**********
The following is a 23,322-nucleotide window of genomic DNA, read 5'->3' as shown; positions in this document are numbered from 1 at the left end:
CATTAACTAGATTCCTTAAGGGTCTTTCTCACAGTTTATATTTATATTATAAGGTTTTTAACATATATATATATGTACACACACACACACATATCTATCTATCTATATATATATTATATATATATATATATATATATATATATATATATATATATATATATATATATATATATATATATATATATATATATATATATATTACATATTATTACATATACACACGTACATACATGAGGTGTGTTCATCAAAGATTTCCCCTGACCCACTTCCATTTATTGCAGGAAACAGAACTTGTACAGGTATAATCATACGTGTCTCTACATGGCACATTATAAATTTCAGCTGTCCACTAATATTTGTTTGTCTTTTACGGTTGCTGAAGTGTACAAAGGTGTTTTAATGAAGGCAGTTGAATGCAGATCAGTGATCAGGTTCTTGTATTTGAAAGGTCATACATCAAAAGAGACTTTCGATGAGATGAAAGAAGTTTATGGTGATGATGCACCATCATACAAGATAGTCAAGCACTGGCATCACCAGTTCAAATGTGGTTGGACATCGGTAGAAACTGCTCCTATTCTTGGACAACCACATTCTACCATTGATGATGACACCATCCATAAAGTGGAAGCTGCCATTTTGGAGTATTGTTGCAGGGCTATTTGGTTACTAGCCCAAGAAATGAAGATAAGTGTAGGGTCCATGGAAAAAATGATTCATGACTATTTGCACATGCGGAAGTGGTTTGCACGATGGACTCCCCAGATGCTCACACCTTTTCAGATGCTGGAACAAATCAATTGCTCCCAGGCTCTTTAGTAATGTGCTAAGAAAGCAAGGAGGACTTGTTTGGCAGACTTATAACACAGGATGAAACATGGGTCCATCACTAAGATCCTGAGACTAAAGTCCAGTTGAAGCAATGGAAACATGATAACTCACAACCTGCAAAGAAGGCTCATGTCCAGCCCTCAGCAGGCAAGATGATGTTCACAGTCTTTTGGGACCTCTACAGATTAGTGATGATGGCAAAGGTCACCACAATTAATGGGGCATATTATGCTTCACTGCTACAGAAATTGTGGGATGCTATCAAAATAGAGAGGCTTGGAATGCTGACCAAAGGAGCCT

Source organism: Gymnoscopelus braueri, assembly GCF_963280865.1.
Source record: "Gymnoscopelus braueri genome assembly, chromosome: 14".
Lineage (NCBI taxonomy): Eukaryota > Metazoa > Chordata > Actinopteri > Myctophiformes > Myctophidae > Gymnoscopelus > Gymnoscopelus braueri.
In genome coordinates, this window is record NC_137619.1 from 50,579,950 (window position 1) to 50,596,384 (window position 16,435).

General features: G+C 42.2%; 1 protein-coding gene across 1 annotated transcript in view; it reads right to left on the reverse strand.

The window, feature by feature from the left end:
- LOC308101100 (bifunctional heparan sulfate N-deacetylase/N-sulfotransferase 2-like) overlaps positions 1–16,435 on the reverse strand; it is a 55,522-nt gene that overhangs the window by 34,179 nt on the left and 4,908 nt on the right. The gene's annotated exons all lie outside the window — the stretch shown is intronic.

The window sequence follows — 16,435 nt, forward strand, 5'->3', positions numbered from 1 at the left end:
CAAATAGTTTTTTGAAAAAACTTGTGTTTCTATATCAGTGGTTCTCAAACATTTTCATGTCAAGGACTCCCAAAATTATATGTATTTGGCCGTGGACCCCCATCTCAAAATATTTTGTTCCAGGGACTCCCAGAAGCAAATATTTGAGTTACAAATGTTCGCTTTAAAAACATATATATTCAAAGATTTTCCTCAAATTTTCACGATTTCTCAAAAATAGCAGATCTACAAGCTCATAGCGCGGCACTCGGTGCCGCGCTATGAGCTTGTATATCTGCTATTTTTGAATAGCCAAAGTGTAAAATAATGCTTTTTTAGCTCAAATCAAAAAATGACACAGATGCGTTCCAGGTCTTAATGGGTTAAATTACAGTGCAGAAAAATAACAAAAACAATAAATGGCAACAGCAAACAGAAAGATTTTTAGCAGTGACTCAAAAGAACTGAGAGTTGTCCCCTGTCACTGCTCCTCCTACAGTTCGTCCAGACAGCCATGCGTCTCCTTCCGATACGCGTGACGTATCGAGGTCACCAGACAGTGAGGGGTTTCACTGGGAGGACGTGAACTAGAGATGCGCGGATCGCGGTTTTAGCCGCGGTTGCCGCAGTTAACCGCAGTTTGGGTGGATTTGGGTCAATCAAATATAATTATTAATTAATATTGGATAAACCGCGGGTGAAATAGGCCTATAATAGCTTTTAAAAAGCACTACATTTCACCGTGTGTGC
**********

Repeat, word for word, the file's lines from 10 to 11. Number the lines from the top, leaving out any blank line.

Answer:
The window sequence follows — 16,435 nt, forward strand, 5'->3', positions numbered from 1 at the left end:
CAAATAGTTTTTTGAAAAAACTTGTGTTTCTATATCAGTGGTTCTCAAACATTTTCATGTCAAGGACTCCCAAAATTATATGTATTTGGCCGTGGACCCCCATCTCAAAATATTTTGTTCCAGGGACTCCCAGAAGCAAATATTTGAGTTACAAATGTTCGCTTTAAAAACATATATATTCAAAGATTTTCCTCAAATTTTCACGATTTCTCAAAAATAGCAGATCTACAAGCTCATAGCGCGGCACTCGGTGCCGCGCTATGAGCTTGTATATCTGCTATTTTTGAATAGCCAAAGTGTAAAATAATGCTTTTTTAGCTCAAATCAAAAAATGACACAGATGCGTTCCAGGTCTTAATGGGTTAAATTACAGTGCAGAAAAATAACAAAAACAATAAATGGCAACAGCAAACAGAAAGATTTTTAGCAGTGACTCAAAAGAACTGAGAGTTGTCCCCTGTCACTGCTCCTCCTACAGTTCGTCCAGACAGCCATGCGTCTCCTTCCGATACGCGTGACGTATCGAGGTCACCAGACAGTGAGGGGTTTCACTGGGAGGACGTGAACTAGAGATGCGCGGATCGCGGTTTTAGCCGCGGTTGCCGCAGTTAACCGCAGTTTGGGTGGATTTGGGTCAATCAAATATAATTATTAATTAATATTGGATAAACCGCGGGTGAAATAGGCCTATAATAGCTTTTAAAAAGCACTACATTTCACCGTGTGTGC